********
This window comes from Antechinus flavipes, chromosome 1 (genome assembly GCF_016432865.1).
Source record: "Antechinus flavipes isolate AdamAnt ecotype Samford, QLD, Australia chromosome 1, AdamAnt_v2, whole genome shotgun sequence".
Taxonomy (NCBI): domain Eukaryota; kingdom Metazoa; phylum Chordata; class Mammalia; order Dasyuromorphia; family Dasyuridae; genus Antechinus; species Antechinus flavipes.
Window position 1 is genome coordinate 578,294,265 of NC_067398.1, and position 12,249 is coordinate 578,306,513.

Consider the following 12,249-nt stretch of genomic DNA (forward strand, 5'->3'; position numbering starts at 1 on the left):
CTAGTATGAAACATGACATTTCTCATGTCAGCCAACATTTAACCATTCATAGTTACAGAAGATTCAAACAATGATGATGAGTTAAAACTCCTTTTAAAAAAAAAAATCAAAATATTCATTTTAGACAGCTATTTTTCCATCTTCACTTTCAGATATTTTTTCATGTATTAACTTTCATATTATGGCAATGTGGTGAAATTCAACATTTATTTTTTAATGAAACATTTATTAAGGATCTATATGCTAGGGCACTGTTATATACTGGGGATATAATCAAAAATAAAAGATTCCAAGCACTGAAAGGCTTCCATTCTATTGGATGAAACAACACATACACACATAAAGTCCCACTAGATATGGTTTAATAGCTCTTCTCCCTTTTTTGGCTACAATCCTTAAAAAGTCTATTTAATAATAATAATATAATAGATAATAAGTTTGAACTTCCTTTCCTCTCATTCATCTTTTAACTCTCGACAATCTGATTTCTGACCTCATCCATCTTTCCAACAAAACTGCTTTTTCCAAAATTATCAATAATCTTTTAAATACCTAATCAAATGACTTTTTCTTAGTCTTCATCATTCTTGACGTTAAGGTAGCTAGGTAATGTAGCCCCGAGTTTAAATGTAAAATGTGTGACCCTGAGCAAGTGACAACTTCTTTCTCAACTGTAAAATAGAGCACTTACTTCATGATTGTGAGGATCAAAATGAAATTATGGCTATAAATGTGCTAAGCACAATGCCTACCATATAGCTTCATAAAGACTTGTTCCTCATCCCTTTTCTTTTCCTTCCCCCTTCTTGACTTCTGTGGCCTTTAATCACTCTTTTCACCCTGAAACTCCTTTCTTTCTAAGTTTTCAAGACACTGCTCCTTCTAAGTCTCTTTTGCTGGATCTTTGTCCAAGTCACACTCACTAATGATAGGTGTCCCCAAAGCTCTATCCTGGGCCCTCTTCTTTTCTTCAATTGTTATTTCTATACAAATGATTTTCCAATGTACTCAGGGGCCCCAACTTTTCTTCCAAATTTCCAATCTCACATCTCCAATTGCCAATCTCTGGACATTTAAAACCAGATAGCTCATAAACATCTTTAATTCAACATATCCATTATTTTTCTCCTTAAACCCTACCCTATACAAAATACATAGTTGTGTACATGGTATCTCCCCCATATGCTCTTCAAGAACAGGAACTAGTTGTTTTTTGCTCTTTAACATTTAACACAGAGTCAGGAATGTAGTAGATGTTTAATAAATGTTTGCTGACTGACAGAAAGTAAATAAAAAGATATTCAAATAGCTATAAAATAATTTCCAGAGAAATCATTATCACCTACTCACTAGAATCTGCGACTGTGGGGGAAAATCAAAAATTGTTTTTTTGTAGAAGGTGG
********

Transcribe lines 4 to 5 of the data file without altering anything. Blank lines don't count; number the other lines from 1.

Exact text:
Window position 1 is genome coordinate 578,294,265 of NC_067398.1, and position 12,249 is coordinate 578,306,513.

Consider the following 12,249-nt stretch of genomic DNA (forward strand, 5'->3'; position numbering starts at 1 on the left):